Another $5 billion would help prop up falling benefits, but the money would be spread to health plans in parts of a dozen states from 2012 to 2019. Among the metropolitan areas that would benefit are Los Angeles, San Francisco, Minneapolis, Nashville, Tenn., Birmingham, Ala., Denver, Long Island, N.Y., Tampa, Fla., Tulsa, Okla., Pittsburgh, Salt Lake City and Phoenix.

Those areas were selected because they have the richest benefits and therefore those seniors would have the most to lose.

Insurers, which are fighting the overall cuts to the program, said temporary protections for selected areas would lessen the impact on seniors. "This will slow the bleeding, but it won't stop it," said Douglas Armstrong, the director of policy analysis at the Blue Cross and Blue Shield Association.

Lawmakers would benefit, too. "It makes the cuts politically more palatable," said Leslie Norwalk, who was acting administrator of the Centers for Medicare and Medicaid Services in the administration of President George W. Bush.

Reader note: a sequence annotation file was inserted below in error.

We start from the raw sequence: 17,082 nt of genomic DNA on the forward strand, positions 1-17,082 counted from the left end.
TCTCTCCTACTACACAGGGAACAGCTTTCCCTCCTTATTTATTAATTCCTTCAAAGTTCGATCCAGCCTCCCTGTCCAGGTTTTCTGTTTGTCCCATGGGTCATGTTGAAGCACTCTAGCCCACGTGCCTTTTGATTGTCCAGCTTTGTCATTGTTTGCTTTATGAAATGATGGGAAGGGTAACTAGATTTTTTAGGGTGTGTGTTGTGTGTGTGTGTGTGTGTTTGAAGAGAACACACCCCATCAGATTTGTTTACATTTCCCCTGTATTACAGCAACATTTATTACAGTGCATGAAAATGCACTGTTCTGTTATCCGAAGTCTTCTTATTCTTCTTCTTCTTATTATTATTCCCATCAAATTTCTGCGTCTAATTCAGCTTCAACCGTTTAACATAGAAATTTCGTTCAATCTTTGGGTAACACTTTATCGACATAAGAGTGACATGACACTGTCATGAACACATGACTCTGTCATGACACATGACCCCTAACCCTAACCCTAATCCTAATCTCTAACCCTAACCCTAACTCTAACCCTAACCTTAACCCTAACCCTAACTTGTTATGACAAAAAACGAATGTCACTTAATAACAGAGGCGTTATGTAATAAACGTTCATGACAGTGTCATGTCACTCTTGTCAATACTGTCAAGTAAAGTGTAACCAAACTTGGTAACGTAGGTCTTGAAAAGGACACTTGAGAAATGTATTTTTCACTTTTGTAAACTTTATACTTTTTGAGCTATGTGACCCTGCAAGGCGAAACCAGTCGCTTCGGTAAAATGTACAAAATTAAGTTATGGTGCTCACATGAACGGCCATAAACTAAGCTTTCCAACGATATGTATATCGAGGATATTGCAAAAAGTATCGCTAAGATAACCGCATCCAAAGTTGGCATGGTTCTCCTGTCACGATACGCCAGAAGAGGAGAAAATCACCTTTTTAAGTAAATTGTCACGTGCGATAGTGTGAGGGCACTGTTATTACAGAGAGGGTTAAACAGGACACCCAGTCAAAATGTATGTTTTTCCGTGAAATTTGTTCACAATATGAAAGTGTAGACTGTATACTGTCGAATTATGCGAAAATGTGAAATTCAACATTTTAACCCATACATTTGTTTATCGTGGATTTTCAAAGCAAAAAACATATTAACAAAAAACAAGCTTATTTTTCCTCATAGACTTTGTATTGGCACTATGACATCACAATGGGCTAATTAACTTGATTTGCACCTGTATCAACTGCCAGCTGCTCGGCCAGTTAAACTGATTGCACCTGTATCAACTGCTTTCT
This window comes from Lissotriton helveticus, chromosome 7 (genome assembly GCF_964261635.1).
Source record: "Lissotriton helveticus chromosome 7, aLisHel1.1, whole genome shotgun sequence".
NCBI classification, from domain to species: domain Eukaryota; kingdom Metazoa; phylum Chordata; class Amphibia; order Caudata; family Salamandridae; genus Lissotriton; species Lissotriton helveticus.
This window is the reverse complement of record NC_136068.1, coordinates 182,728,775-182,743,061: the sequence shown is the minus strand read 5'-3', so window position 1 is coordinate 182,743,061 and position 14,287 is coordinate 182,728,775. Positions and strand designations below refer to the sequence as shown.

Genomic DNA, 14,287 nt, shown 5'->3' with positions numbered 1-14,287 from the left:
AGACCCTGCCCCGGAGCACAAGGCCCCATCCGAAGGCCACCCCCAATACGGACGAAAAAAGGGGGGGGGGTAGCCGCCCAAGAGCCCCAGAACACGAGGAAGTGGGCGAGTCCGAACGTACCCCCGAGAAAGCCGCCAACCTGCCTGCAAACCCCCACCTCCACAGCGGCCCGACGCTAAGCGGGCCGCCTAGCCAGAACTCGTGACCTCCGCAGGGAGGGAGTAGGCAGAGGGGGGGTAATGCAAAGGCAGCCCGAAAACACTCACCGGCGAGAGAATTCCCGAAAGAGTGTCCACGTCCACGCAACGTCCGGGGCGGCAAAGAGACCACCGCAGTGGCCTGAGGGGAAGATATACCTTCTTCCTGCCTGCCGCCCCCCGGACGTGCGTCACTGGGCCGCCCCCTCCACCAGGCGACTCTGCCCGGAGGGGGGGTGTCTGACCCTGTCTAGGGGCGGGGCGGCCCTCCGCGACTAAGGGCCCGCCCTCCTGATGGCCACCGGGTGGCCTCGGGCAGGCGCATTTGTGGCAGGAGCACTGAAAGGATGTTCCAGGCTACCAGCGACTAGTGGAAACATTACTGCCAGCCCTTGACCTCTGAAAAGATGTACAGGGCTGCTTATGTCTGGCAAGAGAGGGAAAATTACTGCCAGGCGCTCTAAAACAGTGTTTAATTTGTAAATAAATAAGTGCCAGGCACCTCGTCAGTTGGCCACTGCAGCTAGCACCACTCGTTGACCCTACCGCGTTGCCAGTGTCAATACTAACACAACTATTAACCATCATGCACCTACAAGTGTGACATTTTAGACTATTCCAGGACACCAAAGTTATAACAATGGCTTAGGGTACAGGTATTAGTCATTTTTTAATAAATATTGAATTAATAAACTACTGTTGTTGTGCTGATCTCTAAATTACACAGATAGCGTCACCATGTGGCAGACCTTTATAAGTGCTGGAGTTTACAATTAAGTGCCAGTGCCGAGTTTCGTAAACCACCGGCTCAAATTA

The major seniors' lobbying group, AARP, favors cutting funding to Medicare Advantage to bring its spending into line with the rest of Medicare, but it's still weighing the need for the exceptions in the bill.

"While we support reducing the excess subsidies for Medicare Advantage, we also want to ensure that plans have time to adjust to any changes that may be made to Medicare Advantage in order to minimize any impact on our members," said Nora Super, a lobbyist for AARP.

The government has been paying private insurers that run Medicare Advantage plans 14 percent more, on a per capita basis, than traditional Medicare pays. About 23 percent of seniors are covered by Medicare Advantage plans, though the figure is closer to 45 percent in some parts of the country where plans offer richer benefits, including Miami and New York.

Questions of fairness have plagued the Medicare Advantage program for years because seniors in some areas are offered much richer benefits than people who live elsewhere are. Funding to Medicare Advantage plans varies nationwide because it's based on average Medicare spending by county. The higher the spending level, the more money that Medicare Advantage plans receive. The disparities would continue under the legislation.